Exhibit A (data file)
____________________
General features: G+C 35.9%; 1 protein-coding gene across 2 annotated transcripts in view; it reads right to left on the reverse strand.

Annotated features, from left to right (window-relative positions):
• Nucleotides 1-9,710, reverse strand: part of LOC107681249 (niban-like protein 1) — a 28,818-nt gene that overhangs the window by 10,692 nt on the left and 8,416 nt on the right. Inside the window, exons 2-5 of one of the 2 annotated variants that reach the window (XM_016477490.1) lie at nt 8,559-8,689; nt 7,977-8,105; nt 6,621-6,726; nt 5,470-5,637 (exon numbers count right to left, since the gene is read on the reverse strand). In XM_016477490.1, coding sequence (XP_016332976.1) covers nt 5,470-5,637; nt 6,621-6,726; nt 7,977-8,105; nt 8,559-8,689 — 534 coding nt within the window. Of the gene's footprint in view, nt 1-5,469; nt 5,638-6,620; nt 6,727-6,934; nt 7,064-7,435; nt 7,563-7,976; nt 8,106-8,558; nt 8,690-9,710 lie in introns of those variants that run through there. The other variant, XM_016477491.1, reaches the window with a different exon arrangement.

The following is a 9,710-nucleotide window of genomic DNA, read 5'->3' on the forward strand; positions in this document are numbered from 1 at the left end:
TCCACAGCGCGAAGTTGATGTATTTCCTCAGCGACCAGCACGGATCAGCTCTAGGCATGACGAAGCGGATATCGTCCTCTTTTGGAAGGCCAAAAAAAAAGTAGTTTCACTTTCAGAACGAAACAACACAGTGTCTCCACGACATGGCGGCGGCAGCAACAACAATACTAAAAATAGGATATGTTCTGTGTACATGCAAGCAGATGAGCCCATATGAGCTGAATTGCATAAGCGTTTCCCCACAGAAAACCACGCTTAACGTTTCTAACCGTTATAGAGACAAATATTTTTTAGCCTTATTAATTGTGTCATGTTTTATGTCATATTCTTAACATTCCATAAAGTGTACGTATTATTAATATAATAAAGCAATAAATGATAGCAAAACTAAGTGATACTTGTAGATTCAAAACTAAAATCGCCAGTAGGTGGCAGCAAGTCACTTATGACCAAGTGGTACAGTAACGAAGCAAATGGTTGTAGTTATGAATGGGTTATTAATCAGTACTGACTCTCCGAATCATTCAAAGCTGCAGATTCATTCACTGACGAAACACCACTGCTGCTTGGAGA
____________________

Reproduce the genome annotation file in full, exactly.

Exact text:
General features: G+C 35.9%; 1 protein-coding gene across 2 annotated transcripts in view; it reads right to left on the reverse strand.

Annotated features, from left to right (window-relative positions):
• Nucleotides 1-9,710, reverse strand: part of LOC107681249 (niban-like protein 1) — a 28,818-nt gene that overhangs the window by 10,692 nt on the left and 8,416 nt on the right. Inside the window, exons 2-5 of one of the 2 annotated variants that reach the window (XM_016477490.1) lie at nt 8,559-8,689; nt 7,977-8,105; nt 6,621-6,726; nt 5,470-5,637 (exon numbers count right to left, since the gene is read on the reverse strand). In XM_016477490.1, coding sequence (XP_016332976.1) covers nt 5,470-5,637; nt 6,621-6,726; nt 7,977-8,105; nt 8,559-8,689 — 534 coding nt within the window. Of the gene's footprint in view, nt 1-5,469; nt 5,638-6,620; nt 6,727-6,934; nt 7,064-7,435; nt 7,563-7,976; nt 8,106-8,558; nt 8,690-9,710 lie in introns of those variants that run through there. The other variant, XM_016477491.1, reaches the window with a different exon arrangement.

The following is a 9,710-nucleotide window of genomic DNA, read 5'->3' on the forward strand; positions in this document are numbered from 1 at the left end:
TCCACAGCGCGAAGTTGATGTATTTCCTCAGCGACCAGCACGGATCAGCTCTAGGCATGACGAAGCGGATATCGTCCTCTTTTGGAAGGCCAAAAAAAAAGTAGTTTCACTTTCAGAACGAAACAACACAGTGTCTCCACGACATGGCGGCGGCAGCAACAACAATACTAAAAATAGGATATGTTCTGTGTACATGCAAGCAGATGAGCCCATATGAGCTGAATTGCATAAGCGTTTCCCCACAGAAAACCACGCTTAACGTTTCTAACCGTTATAGAGACAAATATTTTTTAGCCTTATTAATTGTGTCATGTTTTATGTCATATTCTTAACATTCCATAAAGTGTACGTATTATTAATATAATAAAGCAATAAATGATAGCAAAACTAAGTGATACTTGTAGATTCAAAACTAAAATCGCCAGTAGGTGGCAGCAAGTCACTTATGACCAAGTGGTACAGTAACGAAGCAAATGGTTGTAGTTATGAATGGGTTATTAATCAGTACTGACTCTCCGAATCATTCAAAGCTGCAGATTCATTCACTGACGAAACACCACTGCTGCTTGGAGA